Authorities are investigating two Texas police officers involved in a violent arrest last year in which an elementary school teacher who is a black woman was twice thrown to the ground and later told by police that black people have “violent tendencies,” the Austin American-Statesman reports.
Video obtained by the newspaper and KVUE-TV reportedly shows Austin Police officer Bryan Richter dragging 26-year-old Breaion King from her car after pulling her over for speeding. The incident occurred in June of 2015.
As the white officer slings King to the ground, she screams, “Oh my God! ... Why are you doing this to me?”
In an incident report, Richter said King was “uncooperative” and was “reaching for the front passenger side of the vehicle,” the American-Statesman reports. The officer said he feared the teacher may have been going for a weapon.
King told the newspaper she wasn’t given time to comply with the officers’ orders. “I was in disbelief,” she said. “It was like an out-of-body experience. I feared for my life.”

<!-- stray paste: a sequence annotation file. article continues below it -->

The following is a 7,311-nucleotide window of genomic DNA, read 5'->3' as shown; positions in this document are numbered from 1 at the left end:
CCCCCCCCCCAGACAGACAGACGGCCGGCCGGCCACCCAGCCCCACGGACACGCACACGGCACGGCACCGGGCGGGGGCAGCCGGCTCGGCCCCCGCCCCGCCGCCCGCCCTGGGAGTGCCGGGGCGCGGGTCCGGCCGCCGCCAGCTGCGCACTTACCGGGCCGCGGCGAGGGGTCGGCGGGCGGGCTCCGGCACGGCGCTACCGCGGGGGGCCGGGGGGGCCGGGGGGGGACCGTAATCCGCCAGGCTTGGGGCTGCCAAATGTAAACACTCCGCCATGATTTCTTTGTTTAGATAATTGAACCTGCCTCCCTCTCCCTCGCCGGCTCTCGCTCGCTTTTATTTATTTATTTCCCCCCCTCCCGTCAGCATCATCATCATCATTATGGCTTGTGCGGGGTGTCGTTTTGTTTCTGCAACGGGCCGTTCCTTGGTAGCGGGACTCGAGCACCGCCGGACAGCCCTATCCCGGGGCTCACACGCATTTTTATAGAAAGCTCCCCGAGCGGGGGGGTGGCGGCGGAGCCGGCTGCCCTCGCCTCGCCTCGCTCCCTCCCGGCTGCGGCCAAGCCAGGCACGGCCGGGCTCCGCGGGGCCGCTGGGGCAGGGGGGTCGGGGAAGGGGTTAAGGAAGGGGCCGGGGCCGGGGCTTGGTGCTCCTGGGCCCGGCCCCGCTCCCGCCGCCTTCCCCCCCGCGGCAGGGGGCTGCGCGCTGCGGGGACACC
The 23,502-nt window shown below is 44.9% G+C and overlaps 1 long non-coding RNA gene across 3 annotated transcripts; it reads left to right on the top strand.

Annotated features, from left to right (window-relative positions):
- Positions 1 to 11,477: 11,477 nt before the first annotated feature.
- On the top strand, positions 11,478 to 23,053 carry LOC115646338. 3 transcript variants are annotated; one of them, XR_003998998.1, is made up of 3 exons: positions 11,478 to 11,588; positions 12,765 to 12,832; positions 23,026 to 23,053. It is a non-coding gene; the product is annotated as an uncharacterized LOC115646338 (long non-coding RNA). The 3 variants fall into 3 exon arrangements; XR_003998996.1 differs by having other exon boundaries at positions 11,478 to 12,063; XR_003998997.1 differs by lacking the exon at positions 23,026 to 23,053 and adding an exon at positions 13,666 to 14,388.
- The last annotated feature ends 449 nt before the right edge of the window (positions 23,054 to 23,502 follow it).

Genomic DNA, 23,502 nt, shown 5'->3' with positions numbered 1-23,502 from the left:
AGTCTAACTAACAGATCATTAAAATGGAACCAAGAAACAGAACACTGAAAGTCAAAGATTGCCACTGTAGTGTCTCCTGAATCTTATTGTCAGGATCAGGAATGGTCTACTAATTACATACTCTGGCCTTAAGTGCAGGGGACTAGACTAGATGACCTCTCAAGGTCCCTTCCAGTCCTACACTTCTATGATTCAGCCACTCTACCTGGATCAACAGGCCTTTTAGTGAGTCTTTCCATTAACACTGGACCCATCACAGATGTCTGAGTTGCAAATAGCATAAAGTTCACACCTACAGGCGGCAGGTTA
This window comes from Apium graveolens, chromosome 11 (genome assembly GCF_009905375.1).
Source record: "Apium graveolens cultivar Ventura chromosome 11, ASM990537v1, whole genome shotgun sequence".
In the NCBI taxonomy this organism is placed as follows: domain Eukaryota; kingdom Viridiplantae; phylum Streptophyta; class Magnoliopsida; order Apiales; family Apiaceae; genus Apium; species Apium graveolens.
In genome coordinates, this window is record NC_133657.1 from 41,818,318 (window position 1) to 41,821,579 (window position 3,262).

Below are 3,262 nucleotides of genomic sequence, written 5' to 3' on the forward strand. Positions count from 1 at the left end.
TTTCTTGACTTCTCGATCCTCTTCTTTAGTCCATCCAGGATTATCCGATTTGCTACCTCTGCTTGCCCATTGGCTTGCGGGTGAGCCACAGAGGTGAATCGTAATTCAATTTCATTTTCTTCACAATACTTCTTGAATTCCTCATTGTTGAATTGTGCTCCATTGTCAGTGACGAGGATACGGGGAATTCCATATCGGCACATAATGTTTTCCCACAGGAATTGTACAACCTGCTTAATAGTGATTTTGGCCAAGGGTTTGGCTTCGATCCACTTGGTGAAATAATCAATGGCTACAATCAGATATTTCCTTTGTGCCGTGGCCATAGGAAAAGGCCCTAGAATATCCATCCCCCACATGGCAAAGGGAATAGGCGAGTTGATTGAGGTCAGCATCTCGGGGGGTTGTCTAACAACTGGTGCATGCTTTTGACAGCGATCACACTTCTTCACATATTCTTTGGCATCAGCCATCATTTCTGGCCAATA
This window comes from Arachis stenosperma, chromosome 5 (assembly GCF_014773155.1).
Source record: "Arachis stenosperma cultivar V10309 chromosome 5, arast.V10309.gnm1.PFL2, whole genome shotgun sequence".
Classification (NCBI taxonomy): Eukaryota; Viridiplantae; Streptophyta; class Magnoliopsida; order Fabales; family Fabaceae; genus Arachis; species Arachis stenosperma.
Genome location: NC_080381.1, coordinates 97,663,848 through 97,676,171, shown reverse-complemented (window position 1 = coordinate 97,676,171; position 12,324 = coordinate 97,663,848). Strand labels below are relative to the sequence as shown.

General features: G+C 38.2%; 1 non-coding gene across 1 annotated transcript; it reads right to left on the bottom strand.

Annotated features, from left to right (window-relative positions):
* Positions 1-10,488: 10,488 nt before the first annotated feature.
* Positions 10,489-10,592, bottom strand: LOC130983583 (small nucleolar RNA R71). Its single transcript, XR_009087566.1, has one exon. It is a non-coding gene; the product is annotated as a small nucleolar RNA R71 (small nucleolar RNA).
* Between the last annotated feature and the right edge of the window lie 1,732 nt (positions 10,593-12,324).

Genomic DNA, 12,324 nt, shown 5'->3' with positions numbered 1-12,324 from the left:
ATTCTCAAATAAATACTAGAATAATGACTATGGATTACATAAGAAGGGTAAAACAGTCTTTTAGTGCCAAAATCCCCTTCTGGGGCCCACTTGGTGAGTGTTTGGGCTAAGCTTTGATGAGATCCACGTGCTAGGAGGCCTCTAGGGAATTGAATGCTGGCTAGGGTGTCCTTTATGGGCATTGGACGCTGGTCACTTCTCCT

King’s charge of resisting arrest was ultimately dropped after an attorney reviewed the video. The officer’s discipline at the time included counseling and additional training.
In a separate video obtained by both media outlets, King is seen conversing about race with a different white officer, Patrick Spradlin, while handcuffed in the back of a police vehicle on her way to jail.
“Why are so many people afraid of black people?” Spradlin asks King.
“That’s what I want to figure out, because I’m not a bad black person,” King responds.
“I can give you a really good, a really good idea why it might be that way,” the officer says. “Violent tendencies ... And I want you to think about that.”
The American-Statesman reports that the Austin Police Department has since opened investigations against both officers after prosecutors brought attention to the case in recent weeks.
“After reviewing both videos, I and our leadership team were highly disturbed and disappointed in both the way Ms. King was approached and handled and in the mindset that we saw on display in those videos,” Austin Police Chief Art Acevedo told the newspaper.
During a press conference Thursday, Acevedo addressed the officers’ actions and apologized to King on behalf of the department. “There’s a way to do this job,” he said, “and that day we did not approach it anywhere near where we should have approached it.”